• $\begingroup$ What is the purpose of $\hat{D}$? It is a homeomorphic copy of $D$. $\endgroup$ – Paul Frost Sep 24 '18 at 14:45
  • $\begingroup$ $\hat{D}$ is just a way of speaking of the domain $D$ and the graph $G$ as objects of the same type (i.e. as curves in the plane). I'm trying to find a more geometrical/planar characterization of the continuity of $f$, by considering its counterpart $\hat{f}$. $\endgroup$ – Sephi Sep 24 '18 at 14:55
  • $\begingroup$ I believe the definition of a jump limit point should be improved. 1) The sequence $(x_n)$ is strictly increasing, but also strictly decreasing $(x_n)$ must be allowed. 2) It seems that you want $x_n \in D$. If not, then $0$ would be a jump limit point of $[0,1]$. $\endgroup$ – Paul Frost Sep 25 '18 at 9:02
  • $\begingroup$ The non-existence of a jump limit point seems to be equivalent to the requirement that each path component of $D$ has an open neighborhood meeting no other path component. Right? BTW, for subsets of $\mathbb{R}$ connectedness and path connectedness agree. Thus you can also say that $\hat{f}$ sends components of $D$ to path components of $G$: $\endgroup$ – Paul Frost Sep 25 '18 at 9:09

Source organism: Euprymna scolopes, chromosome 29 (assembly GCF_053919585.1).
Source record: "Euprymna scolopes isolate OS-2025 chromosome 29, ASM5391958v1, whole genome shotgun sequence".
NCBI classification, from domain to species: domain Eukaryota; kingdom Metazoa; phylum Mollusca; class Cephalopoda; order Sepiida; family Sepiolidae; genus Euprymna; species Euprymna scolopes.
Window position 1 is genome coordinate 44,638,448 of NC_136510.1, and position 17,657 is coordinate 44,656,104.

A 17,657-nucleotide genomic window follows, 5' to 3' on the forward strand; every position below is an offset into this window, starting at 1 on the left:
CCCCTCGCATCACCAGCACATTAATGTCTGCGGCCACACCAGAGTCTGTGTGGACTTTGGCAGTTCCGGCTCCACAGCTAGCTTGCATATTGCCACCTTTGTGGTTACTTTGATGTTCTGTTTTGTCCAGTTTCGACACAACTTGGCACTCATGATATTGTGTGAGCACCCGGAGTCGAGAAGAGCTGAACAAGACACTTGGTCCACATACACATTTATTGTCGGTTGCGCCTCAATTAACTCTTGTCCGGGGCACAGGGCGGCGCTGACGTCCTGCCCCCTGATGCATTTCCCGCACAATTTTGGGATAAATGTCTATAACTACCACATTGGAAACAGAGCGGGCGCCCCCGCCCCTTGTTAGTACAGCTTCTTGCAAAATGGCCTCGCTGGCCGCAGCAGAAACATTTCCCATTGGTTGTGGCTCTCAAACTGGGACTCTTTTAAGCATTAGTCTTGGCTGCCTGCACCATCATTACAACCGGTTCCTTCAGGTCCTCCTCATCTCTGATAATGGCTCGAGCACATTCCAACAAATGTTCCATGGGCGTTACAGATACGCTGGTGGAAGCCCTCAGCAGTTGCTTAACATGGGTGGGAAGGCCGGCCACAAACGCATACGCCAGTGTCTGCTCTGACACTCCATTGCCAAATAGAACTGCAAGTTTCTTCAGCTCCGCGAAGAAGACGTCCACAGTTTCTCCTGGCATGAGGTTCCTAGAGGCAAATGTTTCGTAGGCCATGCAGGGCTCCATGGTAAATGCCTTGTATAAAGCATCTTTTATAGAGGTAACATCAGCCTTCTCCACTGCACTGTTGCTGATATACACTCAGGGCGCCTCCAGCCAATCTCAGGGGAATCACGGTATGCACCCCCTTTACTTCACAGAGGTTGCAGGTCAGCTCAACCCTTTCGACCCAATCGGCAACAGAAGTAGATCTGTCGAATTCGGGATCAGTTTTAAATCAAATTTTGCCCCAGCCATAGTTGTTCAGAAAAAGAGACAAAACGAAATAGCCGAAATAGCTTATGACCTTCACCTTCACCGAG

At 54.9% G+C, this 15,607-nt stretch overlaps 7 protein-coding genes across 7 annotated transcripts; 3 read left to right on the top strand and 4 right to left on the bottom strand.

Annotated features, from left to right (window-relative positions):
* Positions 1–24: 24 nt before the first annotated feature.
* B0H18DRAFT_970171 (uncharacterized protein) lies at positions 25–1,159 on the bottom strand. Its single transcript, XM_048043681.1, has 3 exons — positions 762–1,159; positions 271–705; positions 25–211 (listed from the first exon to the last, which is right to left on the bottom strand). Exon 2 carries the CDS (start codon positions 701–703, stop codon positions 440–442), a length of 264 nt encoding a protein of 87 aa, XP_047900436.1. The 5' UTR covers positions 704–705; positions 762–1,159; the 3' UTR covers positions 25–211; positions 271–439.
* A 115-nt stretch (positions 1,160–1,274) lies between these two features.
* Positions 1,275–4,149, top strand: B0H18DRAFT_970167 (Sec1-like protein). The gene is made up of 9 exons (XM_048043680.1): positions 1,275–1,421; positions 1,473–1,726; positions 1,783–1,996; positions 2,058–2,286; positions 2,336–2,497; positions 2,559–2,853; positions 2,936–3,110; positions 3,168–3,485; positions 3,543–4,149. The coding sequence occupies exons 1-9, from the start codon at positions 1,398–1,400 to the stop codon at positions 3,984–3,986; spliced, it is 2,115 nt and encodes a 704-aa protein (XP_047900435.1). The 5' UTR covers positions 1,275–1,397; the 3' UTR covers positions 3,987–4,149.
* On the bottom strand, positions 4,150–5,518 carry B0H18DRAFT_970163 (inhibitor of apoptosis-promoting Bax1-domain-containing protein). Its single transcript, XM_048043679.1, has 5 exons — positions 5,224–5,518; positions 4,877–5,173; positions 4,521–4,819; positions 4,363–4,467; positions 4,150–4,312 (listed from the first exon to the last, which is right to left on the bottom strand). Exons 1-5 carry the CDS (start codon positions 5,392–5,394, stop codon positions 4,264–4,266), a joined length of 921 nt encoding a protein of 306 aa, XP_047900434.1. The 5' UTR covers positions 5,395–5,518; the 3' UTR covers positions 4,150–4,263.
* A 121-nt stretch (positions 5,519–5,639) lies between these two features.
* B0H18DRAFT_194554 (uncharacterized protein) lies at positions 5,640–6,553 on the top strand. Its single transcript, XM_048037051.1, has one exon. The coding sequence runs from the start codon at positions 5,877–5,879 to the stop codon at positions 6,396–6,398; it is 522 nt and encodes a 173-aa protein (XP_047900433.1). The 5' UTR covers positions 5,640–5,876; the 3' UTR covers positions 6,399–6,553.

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The maps $p_1 : G \to D, p_1(x,y) = x$, and $p_2 : G \to \mathbb{R}, p_2(x,y) = y$, are continuous (as restrictions of the coordinate projections $\pi_i : \mathbb{R}^2 \to \mathbb{R}$). Note that $p_1$ is a bijection and $f = p_2 \circ p_1^{-1}$.

(a) Let us first consider the case that $D = [a,b]$ is a closed interval. Assume that $G$ is path connected. Then there exists a continuous map $u : [0,1] \to G$ such that $u(0) = \hat{f}(a)$ and $u(1) = \hat{f}(b)$. The map $u_1 = p_1 \circ u : [0,1] \to [a,b]$ is continuous, therefore $u_1([0,1])$ is connected, hence a subinterval of $[a,b]$. Since $u_1(0) = a, u_1(1) = b$, we see that $u_1([0,1]) = [a,b]$. This implies $u([0,1]) = G$. Hence $G$ is compact so that $p_1$ is a homeomorphism. This shows that $f = p_2 \circ p_1^{-1}$ is continuous.